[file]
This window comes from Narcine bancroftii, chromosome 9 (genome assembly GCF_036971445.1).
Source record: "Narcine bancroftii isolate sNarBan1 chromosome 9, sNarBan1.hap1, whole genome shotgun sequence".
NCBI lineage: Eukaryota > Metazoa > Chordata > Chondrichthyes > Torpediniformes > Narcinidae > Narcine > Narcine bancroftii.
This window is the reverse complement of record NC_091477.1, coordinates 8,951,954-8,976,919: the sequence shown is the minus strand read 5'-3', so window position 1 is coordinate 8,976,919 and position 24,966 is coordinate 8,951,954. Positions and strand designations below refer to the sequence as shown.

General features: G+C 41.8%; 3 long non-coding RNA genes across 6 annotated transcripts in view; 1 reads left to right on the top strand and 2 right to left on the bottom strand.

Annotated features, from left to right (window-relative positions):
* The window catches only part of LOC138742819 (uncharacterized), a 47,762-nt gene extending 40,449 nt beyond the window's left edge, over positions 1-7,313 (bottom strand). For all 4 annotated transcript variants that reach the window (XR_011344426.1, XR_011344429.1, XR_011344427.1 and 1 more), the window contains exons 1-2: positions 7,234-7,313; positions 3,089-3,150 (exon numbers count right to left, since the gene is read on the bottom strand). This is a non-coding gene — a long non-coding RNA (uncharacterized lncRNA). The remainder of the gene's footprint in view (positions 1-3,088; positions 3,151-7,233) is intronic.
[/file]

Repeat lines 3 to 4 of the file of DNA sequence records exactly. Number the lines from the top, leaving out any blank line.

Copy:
NCBI lineage: Eukaryota > Metazoa > Chordata > Chondrichthyes > Torpediniformes > Narcinidae > Narcine > Narcine bancroftii.
This window is the reverse complement of record NC_091477.1, coordinates 8,951,954-8,976,919: the sequence shown is the minus strand read 5'-3', so window position 1 is coordinate 8,976,919 and position 24,966 is coordinate 8,951,954. Positions and strand designations below refer to the sequence as shown.